The emergence of Serratia marcescens septicemia as a new threat in surgery is shown by the occurrence of 42 cases of this infection at the University of Cincinnati Medical Center in the seven years between 1962 and 1969. A sharp increase has been documented in 1965 and 1966. In the past the S marcescens has been generally considered to have little or no virulence.
Many of the manifestations of S marcescens sepsis are similar to those associated with septicemia caused by other gram-negative organisms. Most of the cases were related to antecedent or concurrent antibiotic therapy, usually employing large dosages. The sources of infections were usually the urinary tract, thrombophlebitis at a continuous intravenous site, or the respiratory tract following respiratory assistance therapy or tracheostomy.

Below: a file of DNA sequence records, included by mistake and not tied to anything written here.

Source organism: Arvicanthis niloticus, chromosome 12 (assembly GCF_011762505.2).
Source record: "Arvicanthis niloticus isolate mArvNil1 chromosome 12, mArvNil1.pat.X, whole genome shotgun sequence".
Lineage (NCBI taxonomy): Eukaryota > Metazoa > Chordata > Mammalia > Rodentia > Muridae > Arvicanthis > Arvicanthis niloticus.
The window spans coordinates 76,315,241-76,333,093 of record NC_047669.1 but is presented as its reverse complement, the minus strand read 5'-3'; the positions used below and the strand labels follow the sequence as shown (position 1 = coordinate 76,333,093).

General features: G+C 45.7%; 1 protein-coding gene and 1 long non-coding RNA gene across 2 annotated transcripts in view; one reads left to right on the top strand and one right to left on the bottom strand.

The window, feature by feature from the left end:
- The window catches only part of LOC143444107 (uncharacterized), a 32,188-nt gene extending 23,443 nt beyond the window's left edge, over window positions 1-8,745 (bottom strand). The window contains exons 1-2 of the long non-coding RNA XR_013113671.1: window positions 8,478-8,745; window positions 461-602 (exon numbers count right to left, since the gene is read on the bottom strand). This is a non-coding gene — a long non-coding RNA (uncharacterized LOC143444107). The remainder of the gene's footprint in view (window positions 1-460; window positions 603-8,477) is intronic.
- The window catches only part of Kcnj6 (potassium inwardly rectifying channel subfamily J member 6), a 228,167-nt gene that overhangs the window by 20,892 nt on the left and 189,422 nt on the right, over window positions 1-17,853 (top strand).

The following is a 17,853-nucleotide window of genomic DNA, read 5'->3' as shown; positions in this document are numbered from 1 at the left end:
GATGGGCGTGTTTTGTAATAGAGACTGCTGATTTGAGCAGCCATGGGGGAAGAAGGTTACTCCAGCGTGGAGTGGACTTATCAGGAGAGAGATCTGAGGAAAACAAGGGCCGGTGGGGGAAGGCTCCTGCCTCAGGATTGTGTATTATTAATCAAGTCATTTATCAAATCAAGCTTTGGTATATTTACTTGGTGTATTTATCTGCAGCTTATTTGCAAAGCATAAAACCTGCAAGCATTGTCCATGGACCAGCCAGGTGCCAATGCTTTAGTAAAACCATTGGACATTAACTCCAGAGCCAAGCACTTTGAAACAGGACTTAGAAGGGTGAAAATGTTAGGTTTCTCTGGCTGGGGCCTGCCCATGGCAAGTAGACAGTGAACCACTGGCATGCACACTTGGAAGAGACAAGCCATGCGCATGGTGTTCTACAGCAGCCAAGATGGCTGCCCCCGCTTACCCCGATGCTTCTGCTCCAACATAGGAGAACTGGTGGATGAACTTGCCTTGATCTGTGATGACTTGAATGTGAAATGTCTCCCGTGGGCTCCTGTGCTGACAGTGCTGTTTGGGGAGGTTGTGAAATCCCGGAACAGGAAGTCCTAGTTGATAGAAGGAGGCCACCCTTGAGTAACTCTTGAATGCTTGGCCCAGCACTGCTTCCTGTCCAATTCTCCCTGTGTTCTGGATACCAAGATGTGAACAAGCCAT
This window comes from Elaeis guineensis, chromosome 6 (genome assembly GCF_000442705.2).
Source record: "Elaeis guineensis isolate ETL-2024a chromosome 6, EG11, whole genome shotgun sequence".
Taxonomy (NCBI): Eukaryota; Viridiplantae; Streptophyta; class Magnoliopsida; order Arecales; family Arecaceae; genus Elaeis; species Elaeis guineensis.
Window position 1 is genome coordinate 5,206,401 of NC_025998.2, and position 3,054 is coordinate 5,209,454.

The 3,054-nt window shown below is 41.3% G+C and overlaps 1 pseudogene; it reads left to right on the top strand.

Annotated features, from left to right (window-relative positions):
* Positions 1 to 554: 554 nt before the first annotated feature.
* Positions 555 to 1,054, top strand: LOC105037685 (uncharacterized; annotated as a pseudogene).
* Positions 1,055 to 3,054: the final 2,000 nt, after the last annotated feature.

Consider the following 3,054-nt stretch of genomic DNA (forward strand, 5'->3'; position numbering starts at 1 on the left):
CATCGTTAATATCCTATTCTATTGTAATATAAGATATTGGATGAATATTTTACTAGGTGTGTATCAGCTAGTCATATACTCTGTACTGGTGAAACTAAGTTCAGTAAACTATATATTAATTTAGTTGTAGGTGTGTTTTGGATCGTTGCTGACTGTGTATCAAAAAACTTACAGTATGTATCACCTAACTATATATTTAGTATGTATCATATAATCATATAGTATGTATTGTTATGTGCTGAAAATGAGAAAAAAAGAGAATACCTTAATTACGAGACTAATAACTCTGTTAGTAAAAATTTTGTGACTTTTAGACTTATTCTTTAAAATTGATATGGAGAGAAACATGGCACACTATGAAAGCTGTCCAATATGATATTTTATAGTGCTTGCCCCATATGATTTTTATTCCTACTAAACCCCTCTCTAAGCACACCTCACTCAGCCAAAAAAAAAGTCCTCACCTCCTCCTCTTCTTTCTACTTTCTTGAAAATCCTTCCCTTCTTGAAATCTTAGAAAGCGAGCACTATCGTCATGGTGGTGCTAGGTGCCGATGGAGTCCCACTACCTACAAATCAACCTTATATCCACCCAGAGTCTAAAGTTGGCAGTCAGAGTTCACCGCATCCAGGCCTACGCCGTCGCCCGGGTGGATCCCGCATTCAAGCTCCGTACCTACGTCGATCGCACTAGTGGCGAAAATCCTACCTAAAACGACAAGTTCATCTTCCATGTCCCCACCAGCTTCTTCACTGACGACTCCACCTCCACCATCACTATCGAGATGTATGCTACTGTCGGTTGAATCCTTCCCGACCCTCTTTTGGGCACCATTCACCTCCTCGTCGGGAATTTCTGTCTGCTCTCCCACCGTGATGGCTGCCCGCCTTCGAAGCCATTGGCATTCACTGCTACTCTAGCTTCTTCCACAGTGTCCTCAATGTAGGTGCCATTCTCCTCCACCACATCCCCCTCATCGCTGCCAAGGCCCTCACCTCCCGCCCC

The mortality in this series of 42 patients was 40%, indicating its seriousness in debilitated surgical patients with predisposing or preexisting diseases.
Recently an increasing
Altemeier WA, Culbertson WR, Fullen WD, McDonough JJ. Serratia marcescens Septicemia: A New Threat in Surgery. Arch Surg. 1969;99(2):232–238. doi:10.1001/archsurg.1969.01340140104015
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